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This wasn’t my first book, but was my first book for librarians. Published by Neal-Schuman in June 2001, there is still a copy available on Amazon. It’s yours for the low price of $63.65
Journalist, science fiction author and co-editor of Boing Boing, Cory Doctorow, is this week’s guest. (Published on Feb 27, 2013)
via Boing Boing
Doc Searls longtime advocate for open-source software, talks to us about his new book The Intention Economy, and more.
For this month’s book thing I read The Shallows: What the Internet is Doing to Our Brains by Nicholas Carr and to be honest I was expecting to be a text that I would disagree with page after page similar to books like Andrew Keen’s The Cult of the Amateur. But, surprisingly, I found myself not only understanding Carr’s arguments but agreeing with him more often than not. There are just some times you can’t easily argue with the science.
I still want to be careful however and not say that I agree with all of his conclusions. Ok, computers and the Internet may be changing the way our brains operate but that isn’t necessarily a bad thing. Well, maybe my opinion is more subtle than that. Yes, as Carr states, all technology changes us, whether is be as something as complex as a computer or as simple as a hammer. What worries me though is that one might be tempted, after reading this book, to assume that all change is bad. There are always those that worry that change will lead to the end of something, maybe even humanity itself. And, I suppose that being concerned isn’t necessarily bad either. Mostly, I just feel that this book placed his concerns in a well-deserved context, and that by being aware of those concerns we can make better choices in the future.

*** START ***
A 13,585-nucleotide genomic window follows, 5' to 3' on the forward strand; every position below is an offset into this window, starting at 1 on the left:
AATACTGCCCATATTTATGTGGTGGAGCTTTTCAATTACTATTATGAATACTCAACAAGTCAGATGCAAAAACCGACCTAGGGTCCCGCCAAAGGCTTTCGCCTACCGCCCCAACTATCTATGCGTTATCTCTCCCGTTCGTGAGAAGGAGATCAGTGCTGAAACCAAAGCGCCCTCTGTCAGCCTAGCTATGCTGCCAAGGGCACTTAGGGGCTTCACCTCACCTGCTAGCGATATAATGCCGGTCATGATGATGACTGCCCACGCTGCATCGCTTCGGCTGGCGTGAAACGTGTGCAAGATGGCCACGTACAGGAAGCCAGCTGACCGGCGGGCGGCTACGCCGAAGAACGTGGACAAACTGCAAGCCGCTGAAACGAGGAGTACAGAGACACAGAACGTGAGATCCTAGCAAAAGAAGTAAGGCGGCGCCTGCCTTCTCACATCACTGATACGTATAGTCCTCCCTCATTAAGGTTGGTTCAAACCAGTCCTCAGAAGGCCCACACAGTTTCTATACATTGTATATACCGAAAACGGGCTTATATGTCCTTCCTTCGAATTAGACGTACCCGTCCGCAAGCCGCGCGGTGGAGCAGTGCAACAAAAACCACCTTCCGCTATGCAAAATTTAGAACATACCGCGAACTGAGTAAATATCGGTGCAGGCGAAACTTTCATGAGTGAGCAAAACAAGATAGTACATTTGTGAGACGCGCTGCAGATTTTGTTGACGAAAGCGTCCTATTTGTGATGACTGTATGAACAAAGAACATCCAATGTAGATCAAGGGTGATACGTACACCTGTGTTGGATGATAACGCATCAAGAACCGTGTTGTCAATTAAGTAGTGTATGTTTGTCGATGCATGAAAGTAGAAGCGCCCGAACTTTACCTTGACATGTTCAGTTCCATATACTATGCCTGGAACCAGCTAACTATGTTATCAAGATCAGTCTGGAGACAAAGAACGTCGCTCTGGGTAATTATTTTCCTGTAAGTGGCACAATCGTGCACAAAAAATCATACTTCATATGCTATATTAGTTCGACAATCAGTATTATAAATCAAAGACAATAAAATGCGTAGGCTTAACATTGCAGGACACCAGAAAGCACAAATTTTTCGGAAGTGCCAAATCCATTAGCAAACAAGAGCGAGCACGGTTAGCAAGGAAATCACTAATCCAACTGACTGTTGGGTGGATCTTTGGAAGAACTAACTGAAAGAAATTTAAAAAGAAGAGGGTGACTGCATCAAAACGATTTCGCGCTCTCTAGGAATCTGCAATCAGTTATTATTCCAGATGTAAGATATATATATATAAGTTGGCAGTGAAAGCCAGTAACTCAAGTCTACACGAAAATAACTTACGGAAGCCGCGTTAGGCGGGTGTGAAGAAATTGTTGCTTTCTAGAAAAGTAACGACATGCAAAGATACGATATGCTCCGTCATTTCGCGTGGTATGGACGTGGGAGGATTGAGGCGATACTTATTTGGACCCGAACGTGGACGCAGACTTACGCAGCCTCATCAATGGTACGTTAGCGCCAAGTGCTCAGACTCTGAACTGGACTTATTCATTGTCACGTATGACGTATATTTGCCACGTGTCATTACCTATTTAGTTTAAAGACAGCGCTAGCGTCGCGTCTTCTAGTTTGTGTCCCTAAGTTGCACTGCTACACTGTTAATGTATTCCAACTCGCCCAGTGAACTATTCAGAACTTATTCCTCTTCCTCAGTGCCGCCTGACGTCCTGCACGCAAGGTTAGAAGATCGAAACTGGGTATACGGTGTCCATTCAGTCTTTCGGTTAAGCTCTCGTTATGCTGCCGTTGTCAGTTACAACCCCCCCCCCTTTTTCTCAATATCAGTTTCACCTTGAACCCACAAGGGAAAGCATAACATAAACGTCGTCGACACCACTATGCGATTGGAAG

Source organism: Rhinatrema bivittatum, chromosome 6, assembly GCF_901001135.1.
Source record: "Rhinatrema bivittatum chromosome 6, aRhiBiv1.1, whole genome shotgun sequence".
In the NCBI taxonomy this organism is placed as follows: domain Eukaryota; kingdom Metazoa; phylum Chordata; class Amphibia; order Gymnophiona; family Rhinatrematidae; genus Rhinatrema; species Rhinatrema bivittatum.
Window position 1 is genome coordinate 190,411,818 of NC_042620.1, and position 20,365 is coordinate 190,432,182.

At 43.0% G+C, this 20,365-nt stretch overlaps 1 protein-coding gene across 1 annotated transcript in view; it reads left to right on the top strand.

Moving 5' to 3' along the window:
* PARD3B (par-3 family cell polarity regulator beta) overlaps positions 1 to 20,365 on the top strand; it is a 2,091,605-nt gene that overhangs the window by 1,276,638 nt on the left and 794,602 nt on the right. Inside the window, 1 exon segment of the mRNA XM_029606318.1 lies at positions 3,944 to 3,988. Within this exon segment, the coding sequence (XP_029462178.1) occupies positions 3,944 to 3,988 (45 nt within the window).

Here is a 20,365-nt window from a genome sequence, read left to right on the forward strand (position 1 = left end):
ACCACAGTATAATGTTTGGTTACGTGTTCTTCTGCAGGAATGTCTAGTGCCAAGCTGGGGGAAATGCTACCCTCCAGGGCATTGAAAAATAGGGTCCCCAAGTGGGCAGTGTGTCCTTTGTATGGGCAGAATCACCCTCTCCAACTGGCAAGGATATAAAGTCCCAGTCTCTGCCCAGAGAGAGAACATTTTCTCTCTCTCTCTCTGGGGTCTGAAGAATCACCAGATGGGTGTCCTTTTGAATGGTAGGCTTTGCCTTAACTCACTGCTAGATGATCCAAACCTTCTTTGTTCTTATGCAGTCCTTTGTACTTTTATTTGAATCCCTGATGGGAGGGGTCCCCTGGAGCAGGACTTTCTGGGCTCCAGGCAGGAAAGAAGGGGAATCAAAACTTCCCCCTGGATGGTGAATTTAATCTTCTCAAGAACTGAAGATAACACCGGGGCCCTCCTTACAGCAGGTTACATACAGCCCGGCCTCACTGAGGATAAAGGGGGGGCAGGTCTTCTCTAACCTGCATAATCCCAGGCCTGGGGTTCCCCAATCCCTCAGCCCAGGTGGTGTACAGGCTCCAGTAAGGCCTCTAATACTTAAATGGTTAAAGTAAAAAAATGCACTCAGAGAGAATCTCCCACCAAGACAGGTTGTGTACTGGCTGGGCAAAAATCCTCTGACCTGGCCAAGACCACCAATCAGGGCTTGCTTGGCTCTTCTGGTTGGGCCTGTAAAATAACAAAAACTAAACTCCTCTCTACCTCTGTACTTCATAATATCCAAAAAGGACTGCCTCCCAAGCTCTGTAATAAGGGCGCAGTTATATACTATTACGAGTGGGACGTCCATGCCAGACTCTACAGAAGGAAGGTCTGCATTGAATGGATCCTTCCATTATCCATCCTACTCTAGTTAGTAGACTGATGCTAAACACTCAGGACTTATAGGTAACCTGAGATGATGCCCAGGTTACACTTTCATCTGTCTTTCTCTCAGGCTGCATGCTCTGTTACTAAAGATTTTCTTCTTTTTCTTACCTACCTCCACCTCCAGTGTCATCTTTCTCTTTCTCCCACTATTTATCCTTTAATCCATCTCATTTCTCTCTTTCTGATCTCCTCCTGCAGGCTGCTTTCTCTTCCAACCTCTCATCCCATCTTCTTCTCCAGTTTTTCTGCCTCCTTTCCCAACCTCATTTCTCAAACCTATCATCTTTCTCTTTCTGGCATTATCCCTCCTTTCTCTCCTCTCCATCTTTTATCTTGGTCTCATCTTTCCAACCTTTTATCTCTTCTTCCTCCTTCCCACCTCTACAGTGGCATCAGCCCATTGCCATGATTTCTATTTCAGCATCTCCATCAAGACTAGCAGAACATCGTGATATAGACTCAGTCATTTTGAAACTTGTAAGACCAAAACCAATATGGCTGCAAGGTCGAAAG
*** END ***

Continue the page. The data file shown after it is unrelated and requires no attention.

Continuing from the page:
I’m sorry if this review seemed a bit rambling, but I’ve been mulling over what to say for a few days now and I’m still got a bit more thinking to do about this book, but I knew I needed to get these thoughts down before I moved on to some other projects.
As a footnote, I did listen to the audio version of this book instead of “reading” it. I do wonder what Mr. Carr would think of that…
The folks at Royal Pingdom have gathered a bunch of interesting stats about the Internet in the year that has recently passed. Head on over to the full article for all the numbers but here’s a sample of the ones I found particularly interesting:
How would it have been if today’s popular internet websites and their web applications were artistically reinvented and designed as the 1960s book covers, so as to provide an insight into how these social networking sites may look if they were designed about 40 or 50 years ago? This innovating and enthralling series of images, in fact throw light on the illustrator’s creative thinking-process. The famous French autodidact graphic designer Stephane Massa-Bidal whose leading concept known as “Retrofuturs” (a mix of past, present and future), normally creates his designs with a minimalist approach and a retro touch.
I view this as job security…
In the late 80s I used a 300-baud acoustic modem connected to my Atari 800 to connect to BBSes. Ah, the memories. (Though I think it would have been cooler if he had actually used a rotary dial phone to make it true “dial up”.)
Via Boing Boing